Have you ever noticed your phone making subtle suggestions, like how long it will take for you to go somewhere at a time you often go to that place, even when you aren't using a maps application? It was a minor annoyance in the back of my mind until I read a recent FastCompany article. Now I'm really concerned.
The author challenges Gilad Lotan, Vice President of BuzzFeed's Data Science team, to identify two individuals based on a month of their anonymized location data from Google Maps. The maps data he was given showed a timeline of their trips from home to work to the grocery store, to medical clinics, political events, and even hotels in their home town. It provided an eerily clear portrait of the individuals. Lotan then cross referenced the data with public records, social media, and the data of other applications with geo-tagging components to identify the two individuals and their social, financial, medical, and political situations.
Sales is increasingly data driven as companies are able to specifically market to individuals based on their position, preference, and the time they are most likely to buy. We are feeding a system of data creation by paying Google and many other companies for the data that allow us to do this. This has created a market where data is given away in lieu of payment for an application. "You get this app for free if you give us access to the data you generate while using the app." This data is then used for profit or sold to someone else to use for profit. As new applications are created to make our lives more efficient, the data individuals provide about themselves while using these apps is making a science of this targeting, while making personal information ubiquitous.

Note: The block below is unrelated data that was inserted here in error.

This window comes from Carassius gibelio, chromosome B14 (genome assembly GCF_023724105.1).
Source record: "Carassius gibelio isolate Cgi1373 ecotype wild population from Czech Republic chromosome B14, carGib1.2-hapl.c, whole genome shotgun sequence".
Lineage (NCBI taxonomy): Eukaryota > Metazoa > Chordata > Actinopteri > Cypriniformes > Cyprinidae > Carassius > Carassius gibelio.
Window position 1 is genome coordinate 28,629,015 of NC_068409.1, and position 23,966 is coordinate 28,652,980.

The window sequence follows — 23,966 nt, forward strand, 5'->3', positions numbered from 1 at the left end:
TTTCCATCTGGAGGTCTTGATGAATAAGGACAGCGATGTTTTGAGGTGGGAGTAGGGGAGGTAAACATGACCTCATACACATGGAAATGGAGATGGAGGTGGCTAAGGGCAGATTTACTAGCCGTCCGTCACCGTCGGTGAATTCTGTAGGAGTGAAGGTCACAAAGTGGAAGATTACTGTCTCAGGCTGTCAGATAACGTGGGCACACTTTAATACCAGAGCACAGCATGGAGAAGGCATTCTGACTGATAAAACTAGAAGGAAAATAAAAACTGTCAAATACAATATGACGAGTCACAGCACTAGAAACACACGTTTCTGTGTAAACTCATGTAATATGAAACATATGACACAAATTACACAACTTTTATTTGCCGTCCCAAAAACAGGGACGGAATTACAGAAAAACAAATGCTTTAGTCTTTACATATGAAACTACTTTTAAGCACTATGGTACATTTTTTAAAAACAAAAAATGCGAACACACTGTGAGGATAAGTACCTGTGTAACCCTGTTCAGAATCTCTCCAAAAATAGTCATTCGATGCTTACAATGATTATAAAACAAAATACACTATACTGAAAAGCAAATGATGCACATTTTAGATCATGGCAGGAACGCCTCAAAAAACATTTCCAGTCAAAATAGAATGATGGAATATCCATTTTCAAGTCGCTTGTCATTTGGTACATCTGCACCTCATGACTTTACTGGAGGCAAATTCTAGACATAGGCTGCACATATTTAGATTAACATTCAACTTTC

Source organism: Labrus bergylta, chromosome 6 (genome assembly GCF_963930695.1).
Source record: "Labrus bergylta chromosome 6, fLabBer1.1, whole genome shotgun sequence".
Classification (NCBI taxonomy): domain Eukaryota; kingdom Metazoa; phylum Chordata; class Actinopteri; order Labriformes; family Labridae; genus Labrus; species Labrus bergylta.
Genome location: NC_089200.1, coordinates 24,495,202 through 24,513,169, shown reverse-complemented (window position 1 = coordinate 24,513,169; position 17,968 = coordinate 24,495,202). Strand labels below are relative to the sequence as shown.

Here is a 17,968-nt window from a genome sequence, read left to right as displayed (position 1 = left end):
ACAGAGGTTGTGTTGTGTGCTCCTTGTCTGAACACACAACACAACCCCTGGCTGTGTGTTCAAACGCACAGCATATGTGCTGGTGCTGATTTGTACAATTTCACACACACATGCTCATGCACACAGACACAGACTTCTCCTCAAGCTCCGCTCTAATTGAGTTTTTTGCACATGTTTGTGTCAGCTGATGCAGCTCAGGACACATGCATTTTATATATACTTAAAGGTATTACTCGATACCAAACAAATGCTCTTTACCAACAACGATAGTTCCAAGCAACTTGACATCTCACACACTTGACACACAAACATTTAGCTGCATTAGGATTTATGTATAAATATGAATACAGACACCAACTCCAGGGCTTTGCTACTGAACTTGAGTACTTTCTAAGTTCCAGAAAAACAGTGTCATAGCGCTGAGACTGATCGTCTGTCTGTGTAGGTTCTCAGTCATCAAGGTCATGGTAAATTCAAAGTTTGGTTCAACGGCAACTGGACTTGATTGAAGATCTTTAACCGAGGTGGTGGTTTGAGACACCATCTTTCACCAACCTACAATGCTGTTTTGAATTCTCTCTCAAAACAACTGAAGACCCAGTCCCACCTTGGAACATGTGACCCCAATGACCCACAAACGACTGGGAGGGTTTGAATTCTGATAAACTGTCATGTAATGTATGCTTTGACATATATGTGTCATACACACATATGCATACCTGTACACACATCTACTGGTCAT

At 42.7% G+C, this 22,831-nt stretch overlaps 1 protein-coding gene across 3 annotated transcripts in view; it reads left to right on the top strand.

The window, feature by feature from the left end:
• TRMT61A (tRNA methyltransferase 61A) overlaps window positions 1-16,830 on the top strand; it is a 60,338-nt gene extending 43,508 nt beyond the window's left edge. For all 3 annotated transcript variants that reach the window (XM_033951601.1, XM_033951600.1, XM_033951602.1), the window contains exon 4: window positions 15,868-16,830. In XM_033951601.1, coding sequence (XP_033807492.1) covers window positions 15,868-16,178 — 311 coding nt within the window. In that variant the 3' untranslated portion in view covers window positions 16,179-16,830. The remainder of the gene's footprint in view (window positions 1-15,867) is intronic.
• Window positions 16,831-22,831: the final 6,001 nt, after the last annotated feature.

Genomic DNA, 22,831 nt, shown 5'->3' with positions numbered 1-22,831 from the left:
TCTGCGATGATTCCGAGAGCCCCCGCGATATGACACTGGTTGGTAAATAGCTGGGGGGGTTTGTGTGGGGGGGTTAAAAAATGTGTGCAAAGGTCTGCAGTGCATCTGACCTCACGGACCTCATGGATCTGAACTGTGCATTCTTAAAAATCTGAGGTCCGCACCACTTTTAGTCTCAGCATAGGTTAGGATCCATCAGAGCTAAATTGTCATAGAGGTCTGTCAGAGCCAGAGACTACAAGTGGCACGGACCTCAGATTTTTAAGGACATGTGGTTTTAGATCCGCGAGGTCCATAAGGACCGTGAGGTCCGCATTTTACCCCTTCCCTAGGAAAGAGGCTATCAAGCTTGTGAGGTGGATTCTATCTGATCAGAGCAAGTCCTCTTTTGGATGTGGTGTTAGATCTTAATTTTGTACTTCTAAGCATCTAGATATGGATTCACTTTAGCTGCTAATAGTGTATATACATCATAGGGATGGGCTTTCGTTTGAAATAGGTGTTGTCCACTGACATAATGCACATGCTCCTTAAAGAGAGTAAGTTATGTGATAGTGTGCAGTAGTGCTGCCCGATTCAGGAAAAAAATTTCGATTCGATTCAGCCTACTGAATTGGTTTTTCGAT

You don't have to be the victim of a data breach to give a motivated business or individual a clear target. You willingly sign away your rights to privacy with every application you download to make life a little more convenient. You don't read the agreement, you take pictures of yourself and post them publicly, you give away valuable information about your preferences in return for access to "free" applications.
In the discussion of data privacy, the consensus is that companies should be held accountable for data breaches that have real financial consequences for their customers. But criminals may not need to steal data in the future if we continue giving away data about ourselves for free.